70. From the Divine omnipresence man is in God to the extent that he lives in accordance with order, for the reason that God is omnipresent; and where God is in His Divine order, there He is as in Himself, because He is order, as has been shown above. Since, then, man was created a form of Divine order, God is in him-fully in him-to the extent that he is living in accordance with Divine order. Nevertheless, God is in him if he is not living in accordance with Divine order, but only in the highest regions in him, thereby giving him the ability to understand what is true and to will what is good; that is, giving him the faculty of understanding and the inclination to love. But so far as man lives contrary to order he shuts up the lower regions of his mind or spirit, and thus prevents God's descending and filling these lower regions with His presence; consequently, while God is in him he is not in God. It is a general canon in heaven that God is in every man, the evil and the good alike; but that man is not in God unless he lives in accordance with order; for the Lord says:
That it is His will that man should be in Him and He in man (John 15:4).
 Man is in God by means of a life in accordance with order, because God is omnipresent in the universe and in each and all things of it in their inmosts, for these inmosts are in order. But in those things that are contrary to order (which are solely those that are outside of the inmosts) God is omnipresent by a continual striving with them, and by a continual effort to bring them back to order. Thus it is that so far as man permits himself to be brought back to order, God is omnipresent in the whole of him, and consequently to the same extent God is in him and he is in God. The absence of God from man is no more possible than the absence of the sun from the earth through its heat and light. But earthly objects are affected by the sun's power only so far as they receive the heat and light that go forth from that sun, as in spring time and summer time.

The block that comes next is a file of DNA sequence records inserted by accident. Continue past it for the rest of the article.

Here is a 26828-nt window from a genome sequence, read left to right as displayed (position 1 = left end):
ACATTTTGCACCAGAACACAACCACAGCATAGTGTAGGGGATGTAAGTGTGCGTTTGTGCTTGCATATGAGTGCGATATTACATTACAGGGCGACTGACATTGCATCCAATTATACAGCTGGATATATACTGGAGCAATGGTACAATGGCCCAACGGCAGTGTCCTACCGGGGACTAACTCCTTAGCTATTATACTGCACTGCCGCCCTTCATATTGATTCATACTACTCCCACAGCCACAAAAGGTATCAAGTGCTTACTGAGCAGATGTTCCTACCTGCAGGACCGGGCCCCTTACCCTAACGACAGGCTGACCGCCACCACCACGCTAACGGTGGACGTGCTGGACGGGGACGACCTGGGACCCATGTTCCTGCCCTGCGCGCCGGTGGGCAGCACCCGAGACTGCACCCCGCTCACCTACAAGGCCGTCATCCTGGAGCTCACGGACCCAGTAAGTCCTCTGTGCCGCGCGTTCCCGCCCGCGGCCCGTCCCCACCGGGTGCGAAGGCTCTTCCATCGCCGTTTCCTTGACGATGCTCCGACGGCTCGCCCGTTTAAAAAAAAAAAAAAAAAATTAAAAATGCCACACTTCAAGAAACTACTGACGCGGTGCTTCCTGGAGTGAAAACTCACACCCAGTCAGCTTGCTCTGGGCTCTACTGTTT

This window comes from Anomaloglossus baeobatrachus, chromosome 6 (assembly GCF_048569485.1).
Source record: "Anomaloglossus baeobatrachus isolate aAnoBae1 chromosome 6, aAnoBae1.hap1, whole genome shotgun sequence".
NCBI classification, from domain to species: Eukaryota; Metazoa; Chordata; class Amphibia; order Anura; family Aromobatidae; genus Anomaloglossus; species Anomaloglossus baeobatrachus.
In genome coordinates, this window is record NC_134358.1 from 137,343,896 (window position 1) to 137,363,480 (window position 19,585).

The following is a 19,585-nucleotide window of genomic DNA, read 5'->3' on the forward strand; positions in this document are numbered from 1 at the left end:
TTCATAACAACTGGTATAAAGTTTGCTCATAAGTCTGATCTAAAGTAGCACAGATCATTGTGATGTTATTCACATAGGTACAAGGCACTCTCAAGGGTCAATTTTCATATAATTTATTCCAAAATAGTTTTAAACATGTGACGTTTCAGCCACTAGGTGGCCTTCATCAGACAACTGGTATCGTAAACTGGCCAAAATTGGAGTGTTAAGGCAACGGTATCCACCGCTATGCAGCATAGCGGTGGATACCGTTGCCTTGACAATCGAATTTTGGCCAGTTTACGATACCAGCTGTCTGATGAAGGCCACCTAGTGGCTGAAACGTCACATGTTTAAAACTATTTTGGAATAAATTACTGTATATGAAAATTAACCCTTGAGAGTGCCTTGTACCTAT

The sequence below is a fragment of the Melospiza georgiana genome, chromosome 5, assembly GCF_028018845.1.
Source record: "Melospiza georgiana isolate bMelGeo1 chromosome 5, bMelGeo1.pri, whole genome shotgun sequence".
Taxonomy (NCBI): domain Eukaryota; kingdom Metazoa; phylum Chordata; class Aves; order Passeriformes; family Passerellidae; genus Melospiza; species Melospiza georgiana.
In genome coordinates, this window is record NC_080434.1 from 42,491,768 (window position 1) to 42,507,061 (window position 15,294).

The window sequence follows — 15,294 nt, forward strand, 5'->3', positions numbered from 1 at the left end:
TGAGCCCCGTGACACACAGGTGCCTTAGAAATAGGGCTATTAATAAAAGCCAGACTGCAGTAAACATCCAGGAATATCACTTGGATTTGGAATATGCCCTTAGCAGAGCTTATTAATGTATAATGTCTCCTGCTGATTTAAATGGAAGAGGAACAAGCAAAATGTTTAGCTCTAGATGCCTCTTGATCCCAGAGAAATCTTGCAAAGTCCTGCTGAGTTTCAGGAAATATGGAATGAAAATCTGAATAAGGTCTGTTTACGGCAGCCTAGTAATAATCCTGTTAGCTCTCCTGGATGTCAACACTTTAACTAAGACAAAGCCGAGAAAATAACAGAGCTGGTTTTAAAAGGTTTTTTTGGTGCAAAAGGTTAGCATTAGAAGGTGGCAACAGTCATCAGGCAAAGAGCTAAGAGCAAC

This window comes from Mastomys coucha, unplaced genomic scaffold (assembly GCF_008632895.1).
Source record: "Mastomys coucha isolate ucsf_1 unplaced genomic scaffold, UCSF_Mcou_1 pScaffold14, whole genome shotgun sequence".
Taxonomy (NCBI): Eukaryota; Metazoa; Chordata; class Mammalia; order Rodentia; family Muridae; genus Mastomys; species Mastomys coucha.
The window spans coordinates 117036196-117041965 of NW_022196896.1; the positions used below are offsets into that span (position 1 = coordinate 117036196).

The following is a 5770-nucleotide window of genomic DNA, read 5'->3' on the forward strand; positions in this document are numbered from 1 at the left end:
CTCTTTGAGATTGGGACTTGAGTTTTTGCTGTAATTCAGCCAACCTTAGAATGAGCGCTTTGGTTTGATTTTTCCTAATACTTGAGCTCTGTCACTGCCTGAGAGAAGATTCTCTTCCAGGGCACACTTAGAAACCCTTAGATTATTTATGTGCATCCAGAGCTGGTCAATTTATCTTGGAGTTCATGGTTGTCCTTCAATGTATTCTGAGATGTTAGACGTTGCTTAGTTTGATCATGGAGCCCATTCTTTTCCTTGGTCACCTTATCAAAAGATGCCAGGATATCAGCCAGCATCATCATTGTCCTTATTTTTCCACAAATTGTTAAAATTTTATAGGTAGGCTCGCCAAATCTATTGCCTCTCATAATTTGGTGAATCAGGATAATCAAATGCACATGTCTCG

This is applicable to the Divine omnipresence in this way, that so far as man is in order he is in spiritual heat and also in spiritual light; that is, in the good of love and the truth of wisdom. But spiritual heat and light are unlike natural heat and light, in that natural heat recedes from the earth and its objects in winter, and natural light at night; and this takes place because the earth by its diurnal and annual motions produces these periods. But with spiritual heat and light it is not so; since God through His sun is present with both heat and light, and does not undergo changes, as the sun of the world apparently does. Man turns himself away comparatively as the earth turns away from the sun; and when he turns away from the truths of wisdom he is like the earth when turned from its sun at night; and when he turns away from the goods of love he is like the earth when turned from its sun in winter. Such is the correspondence between the effects and uses from the sun of the spiritual world, and the effects and uses from the sun of the natural world.